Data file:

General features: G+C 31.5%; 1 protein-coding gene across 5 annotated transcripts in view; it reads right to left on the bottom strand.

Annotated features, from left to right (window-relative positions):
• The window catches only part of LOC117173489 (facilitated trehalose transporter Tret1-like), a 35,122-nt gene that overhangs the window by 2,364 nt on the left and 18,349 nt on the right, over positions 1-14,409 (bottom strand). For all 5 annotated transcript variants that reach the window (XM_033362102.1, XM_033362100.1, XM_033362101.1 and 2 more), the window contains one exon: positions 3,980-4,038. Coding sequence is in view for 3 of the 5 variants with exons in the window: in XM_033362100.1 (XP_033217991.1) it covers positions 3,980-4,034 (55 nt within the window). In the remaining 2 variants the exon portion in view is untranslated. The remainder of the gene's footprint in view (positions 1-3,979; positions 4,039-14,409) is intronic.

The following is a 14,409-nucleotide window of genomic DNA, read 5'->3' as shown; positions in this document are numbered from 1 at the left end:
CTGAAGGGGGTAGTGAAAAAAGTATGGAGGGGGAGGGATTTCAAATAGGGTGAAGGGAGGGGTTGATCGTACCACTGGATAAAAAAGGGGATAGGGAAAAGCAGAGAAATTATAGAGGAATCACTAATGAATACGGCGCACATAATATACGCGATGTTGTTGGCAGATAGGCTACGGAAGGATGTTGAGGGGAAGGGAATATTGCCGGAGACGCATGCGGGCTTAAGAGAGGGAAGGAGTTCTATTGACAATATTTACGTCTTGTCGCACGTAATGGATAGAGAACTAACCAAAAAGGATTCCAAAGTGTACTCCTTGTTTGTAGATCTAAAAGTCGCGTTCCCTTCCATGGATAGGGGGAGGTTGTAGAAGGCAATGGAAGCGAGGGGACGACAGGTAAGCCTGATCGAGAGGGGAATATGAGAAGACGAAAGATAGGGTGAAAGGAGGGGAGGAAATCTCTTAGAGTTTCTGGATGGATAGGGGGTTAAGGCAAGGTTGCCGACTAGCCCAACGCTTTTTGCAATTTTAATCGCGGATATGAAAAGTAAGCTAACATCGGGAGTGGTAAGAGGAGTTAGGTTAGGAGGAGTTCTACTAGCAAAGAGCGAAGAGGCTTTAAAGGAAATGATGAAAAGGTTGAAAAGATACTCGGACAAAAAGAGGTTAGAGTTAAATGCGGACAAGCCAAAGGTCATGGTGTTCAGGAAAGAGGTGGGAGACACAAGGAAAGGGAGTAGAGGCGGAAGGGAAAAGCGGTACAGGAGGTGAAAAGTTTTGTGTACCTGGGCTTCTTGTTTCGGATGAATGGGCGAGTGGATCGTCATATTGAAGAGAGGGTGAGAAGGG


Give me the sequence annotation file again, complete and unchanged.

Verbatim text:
General features: G+C 31.5%; 1 protein-coding gene across 5 annotated transcripts in view; it reads right to left on the bottom strand.

Annotated features, from left to right (window-relative positions):
• The window catches only part of LOC117173489 (facilitated trehalose transporter Tret1-like), a 35,122-nt gene that overhangs the window by 2,364 nt on the left and 18,349 nt on the right, over positions 1-14,409 (bottom strand). For all 5 annotated transcript variants that reach the window (XM_033362102.1, XM_033362100.1, XM_033362101.1 and 2 more), the window contains one exon: positions 3,980-4,038. Coding sequence is in view for 3 of the 5 variants with exons in the window: in XM_033362100.1 (XP_033217991.1) it covers positions 3,980-4,034 (55 nt within the window). In the remaining 2 variants the exon portion in view is untranslated. The remainder of the gene's footprint in view (positions 1-3,979; positions 4,039-14,409) is intronic.

The following is a 14,409-nucleotide window of genomic DNA, read 5'->3' as shown; positions in this document are numbered from 1 at the left end:
CTGAAGGGGGTAGTGAAAAAAGTATGGAGGGGGAGGGATTTCAAATAGGGTGAAGGGAGGGGTTGATCGTACCACTGGATAAAAAAGGGGATAGGGAAAAGCAGAGAAATTATAGAGGAATCACTAATGAATACGGCGCACATAATATACGCGATGTTGTTGGCAGATAGGCTACGGAAGGATGTTGAGGGGAAGGGAATATTGCCGGAGACGCATGCGGGCTTAAGAGAGGGAAGGAGTTCTATTGACAATATTTACGTCTTGTCGCACGTAATGGATAGAGAACTAACCAAAAAGGATTCCAAAGTGTACTCCTTGTTTGTAGATCTAAAAGTCGCGTTCCCTTCCATGGATAGGGGGAGGTTGTAGAAGGCAATGGAAGCGAGGGGACGACAGGTAAGCCTGATCGAGAGGGGAATATGAGAAGACGAAAGATAGGGTGAAAGGAGGGGAGGAAATCTCTTAGAGTTTCTGGATGGATAGGGGGTTAAGGCAAGGTTGCCGACTAGCCCAACGCTTTTTGCAATTTTAATCGCGGATATGAAAAGTAAGCTAACATCGGGAGTGGTAAGAGGAGTTAGGTTAGGAGGAGTTCTACTAGCAAAGAGCGAAGAGGCTTTAAAGGAAATGATGAAAAGGTTGAAAAGATACTCGGACAAAAAGAGGTTAGAGTTAAATGCGGACAAGCCAAAGGTCATGGTGTTCAGGAAAGAGGTGGGAGACACAAGGAAAGGGAGTAGAGGCGGAAGGGAAAAGCGGTACAGGAGGTGAAAAGTTTTGTGTACCTGGGCTTCTTGTTTCGGATGAATGGGCGAGTGGATCGTCATATTGAAGAGAGGGTGAGAAGGG